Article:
3. Your partner should be your best friend 

Her personal and work experience has taught her the importance of being “excellent friends” with your significant other, says YOU’s relationship advice columnist Louise Olivier, a psychologist and sex therapist.

Its vital people can talk about everything under the sun and interact on a deep, personal level. The heady early days of a relationship may all be about sizzling passion, but when this fade it’s the warmth and camaraderie that remain.

“It’s the basic foundation needed for a lasting relationship,” Olivier stresses. “You should be soulmates who talk about your dreams and bucket lists as well as everyday issues.”

Top tip: Don’t underestimate your partner. If you’re worrying about whether to tell them something difficult or deeply personal, ask yourself: would you tell your best friend? And the answer is usually, “Yes”.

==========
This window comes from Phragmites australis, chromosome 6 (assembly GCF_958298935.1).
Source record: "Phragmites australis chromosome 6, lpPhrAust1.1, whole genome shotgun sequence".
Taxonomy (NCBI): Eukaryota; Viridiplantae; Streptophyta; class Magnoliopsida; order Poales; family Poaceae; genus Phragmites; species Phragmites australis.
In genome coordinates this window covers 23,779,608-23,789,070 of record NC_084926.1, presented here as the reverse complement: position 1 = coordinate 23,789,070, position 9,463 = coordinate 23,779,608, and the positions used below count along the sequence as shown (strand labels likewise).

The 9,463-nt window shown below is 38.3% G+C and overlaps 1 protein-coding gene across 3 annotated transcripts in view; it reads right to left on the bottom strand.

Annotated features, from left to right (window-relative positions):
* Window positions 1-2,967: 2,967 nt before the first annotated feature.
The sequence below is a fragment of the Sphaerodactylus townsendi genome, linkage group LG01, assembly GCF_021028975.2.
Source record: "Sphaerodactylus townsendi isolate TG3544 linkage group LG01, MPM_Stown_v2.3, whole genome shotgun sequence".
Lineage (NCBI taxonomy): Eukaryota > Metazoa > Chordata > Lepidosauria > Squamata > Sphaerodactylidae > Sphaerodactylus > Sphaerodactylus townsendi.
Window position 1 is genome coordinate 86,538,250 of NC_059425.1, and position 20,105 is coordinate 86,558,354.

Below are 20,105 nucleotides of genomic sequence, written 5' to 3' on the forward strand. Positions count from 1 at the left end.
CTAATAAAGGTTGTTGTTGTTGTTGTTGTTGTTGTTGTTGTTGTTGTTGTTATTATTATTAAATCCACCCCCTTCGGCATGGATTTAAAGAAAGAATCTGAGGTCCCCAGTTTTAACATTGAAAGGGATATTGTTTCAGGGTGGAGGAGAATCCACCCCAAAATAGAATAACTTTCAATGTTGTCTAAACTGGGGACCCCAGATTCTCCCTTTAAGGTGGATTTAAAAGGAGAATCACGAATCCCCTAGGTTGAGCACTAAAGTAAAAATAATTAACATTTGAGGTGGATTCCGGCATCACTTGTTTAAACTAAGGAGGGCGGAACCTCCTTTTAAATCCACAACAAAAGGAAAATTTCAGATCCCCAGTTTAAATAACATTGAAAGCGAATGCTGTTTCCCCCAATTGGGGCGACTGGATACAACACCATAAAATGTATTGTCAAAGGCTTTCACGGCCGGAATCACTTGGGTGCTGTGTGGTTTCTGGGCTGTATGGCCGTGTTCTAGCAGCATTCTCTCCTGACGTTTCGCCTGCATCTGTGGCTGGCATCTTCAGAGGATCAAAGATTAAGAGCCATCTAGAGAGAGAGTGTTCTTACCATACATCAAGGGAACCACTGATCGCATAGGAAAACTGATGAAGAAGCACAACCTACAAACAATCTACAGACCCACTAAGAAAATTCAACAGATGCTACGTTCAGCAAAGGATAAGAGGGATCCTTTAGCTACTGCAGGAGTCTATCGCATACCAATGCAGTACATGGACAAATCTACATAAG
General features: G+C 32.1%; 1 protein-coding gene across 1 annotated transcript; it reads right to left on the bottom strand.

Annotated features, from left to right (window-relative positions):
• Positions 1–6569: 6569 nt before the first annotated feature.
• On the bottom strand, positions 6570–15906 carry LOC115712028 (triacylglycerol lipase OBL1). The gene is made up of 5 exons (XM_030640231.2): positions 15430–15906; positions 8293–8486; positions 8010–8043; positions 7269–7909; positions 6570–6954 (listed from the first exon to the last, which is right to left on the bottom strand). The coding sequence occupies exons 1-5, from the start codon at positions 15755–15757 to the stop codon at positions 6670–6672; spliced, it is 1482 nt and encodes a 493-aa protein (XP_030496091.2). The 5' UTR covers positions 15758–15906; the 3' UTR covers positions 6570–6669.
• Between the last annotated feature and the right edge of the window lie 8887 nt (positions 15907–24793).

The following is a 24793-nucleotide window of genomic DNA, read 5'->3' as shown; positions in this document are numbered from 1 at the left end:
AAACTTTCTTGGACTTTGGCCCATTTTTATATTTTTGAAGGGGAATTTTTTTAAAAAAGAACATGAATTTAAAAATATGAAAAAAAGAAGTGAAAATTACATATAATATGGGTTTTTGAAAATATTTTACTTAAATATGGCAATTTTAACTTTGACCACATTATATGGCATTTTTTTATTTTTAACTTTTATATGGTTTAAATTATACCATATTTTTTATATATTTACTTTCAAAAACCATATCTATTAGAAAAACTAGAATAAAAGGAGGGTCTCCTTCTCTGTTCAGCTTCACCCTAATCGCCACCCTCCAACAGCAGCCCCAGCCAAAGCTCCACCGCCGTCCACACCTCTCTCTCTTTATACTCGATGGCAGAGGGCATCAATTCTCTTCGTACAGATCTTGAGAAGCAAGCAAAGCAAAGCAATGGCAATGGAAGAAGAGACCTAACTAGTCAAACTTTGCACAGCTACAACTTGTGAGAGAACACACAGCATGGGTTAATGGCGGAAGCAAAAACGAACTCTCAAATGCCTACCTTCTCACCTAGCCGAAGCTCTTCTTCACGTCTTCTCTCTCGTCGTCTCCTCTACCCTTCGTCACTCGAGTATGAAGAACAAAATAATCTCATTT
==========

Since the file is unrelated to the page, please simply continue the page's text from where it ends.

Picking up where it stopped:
Happy couple

4. Communicate, communicate, communicate

Nothing takes such a severe toll on a relationship as a lack of communication. While it’s not a train smash if you don’t know what your partner had for lunch, it’s absolutely imperative to create an environment where you can both talk and listen, says Paula Quinsee, a relationship expert and author of the books

Embracing Conflict and Relationship Tips. “Ensure you’re present in the relationship,” she says. “Remember, communication is key to everything you do because when there’s no communication there’s no connection – and when there’s no connection, things fall apart.”

Tip top: Make time for each other away from the kids, phones and TV. Try not to fob your partner off when they want to talk.  Yes, life is busy, but your relationship should be the hub around which everything else revolves.

5. Know what turns your partner on

Sexual intimacy is an extension of good communication, psychologist Louise Olivier says. If you don’t know what your partner likes between the sheets, and vice versa, it’s a recipe for disaster.

Partners must teach each other how to satisfy them, she adds. “Women must get over this notion that all men want is sex all the time. What they want is sexual intimacy, which is quite different. Couples often don’t communicate what they like, what they enjoy, what really turns them on.”